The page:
Specialist Answers 4 FAQs About Hormone Replacement
Of the many truisms offered by the Ancient Greeks, the benefits of moderation and balance in life is one of the most enduring. Unfortunately, maintaining biological balance as we age beyond midlife can be almost impossible – at least, without appropriate intervention, says Dr. Steven Hotze.
“People accept that our hormones slowly diminish as we age, but it has taken the mainstream medical community a very long time to accept that our hormonal imbalances cause age-related health problems,” says Dr. Hotze, founder of the Hotze Health & Wellness Center, (www.hotzehwc.com), and author of Hormones, Health and Happiness.
“Fifteen years ago, the concept of hormone replacement therapy was widely considered almost avant-garde. Today, hormone-replacement medicine for ‘Low T,’ or low testosterone, is all the buzz.”
But not all hormone replacement therapies are equal – or good for you, says Dr. Hotze.
Here are his answers to some frequently asked questions.
- “Is hormone replacement therapy dangerous?” We hear plenty in the media about how the therapy is linked to breast and prostate cancer, but what is not mentioned is the distinction between synthetic and bioidentical hormones. The latter have the same molecular structure as the hormones that are found naturally in the body, which means bioidentical hormone treatments cannot hurt patients. Counterfeit hormones – those that do not perfectly match the molecular structure of hormones in one’s body – can be dangerous.
- “I’ve had many tests and tried many treatments for my problems. If they were hormone-related, wouldn’t have that been discovered before now?” Physicians can’t and shouldn’t rely solely on lab tests for diagnoses and pharmaceutical drugs for treatment. A very thorough patient history and evaluation of symptoms, in addition to standard diagnostic tests, can reveal an underlying hormonal problem.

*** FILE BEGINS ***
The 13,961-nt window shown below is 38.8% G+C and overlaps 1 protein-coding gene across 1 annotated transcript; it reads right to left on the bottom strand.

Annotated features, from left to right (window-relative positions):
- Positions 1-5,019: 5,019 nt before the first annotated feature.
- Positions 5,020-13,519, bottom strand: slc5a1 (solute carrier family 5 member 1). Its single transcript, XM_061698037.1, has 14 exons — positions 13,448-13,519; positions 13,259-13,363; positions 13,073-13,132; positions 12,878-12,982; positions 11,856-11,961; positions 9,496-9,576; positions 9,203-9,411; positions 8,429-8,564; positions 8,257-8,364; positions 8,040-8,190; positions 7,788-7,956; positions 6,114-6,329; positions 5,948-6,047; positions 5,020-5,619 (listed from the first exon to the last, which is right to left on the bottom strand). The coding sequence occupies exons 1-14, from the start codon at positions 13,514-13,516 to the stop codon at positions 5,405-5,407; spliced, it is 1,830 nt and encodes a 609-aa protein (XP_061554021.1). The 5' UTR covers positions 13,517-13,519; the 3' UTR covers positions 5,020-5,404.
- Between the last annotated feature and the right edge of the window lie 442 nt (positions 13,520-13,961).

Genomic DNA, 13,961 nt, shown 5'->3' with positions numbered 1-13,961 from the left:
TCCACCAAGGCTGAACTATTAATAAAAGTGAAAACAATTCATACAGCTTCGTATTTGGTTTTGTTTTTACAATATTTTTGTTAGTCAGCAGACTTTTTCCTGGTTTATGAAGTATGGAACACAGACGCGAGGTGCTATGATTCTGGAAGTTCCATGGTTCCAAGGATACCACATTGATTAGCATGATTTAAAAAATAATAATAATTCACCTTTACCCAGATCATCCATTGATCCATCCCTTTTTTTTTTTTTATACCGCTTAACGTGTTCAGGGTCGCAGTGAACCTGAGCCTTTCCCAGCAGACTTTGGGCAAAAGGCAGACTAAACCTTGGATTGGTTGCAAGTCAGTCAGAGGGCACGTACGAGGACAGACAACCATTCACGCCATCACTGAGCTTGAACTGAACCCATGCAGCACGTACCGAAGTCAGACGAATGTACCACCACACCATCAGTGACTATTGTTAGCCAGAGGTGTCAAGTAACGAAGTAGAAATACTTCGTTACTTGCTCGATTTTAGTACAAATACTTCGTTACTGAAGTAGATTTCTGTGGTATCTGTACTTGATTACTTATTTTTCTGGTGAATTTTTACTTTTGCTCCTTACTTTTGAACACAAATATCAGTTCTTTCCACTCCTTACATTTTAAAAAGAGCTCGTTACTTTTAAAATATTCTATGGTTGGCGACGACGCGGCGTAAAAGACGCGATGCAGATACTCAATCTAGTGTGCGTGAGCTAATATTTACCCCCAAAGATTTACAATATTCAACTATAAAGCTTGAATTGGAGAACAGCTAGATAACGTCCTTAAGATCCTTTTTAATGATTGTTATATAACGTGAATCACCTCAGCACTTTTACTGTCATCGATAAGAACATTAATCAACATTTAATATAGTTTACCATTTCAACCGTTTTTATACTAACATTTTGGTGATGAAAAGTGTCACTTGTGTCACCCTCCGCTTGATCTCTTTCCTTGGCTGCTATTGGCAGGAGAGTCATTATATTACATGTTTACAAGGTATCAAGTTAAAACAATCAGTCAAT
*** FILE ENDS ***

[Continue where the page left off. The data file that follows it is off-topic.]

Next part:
- “My blood test indicated nothing irregular, but I suffer symptoms including fatigue, anxiety and weight gain; what’s going on?” Blood tests can lie – patients do not. If you have symptoms, but your physician tells you your blood work came back “normal,” specifically regarding your thyroid, you should realize that 95 percent of people tested fall within a range considered normal. However, that doesn’t mean it is normal for you! Also, remember, you can send the same blood to two different labs and get two different results.
- Are women more prone to hypochondria? My physician cannot link my symptoms to a cause … No, it’s not “all in your head.” Women tend to be more attentive to their body for good reason – the menstrual cycle causes women to experience different hormonal states almost on a daily basis. Women can also experience dramatic physical effects during menopause, when hormones drop significantly. The dramatic physical changes can occur at multiple points. After childbirth is increasingly common, as well.
“A lot of the symptoms we normally associate with aging – muddied thinking, weight gain, tiring easily – are actually occurring because of diminished hormone production,” Hotze says.
“Hormone replacement therapy using bioidentical hormones can actually make some patients feel young again!”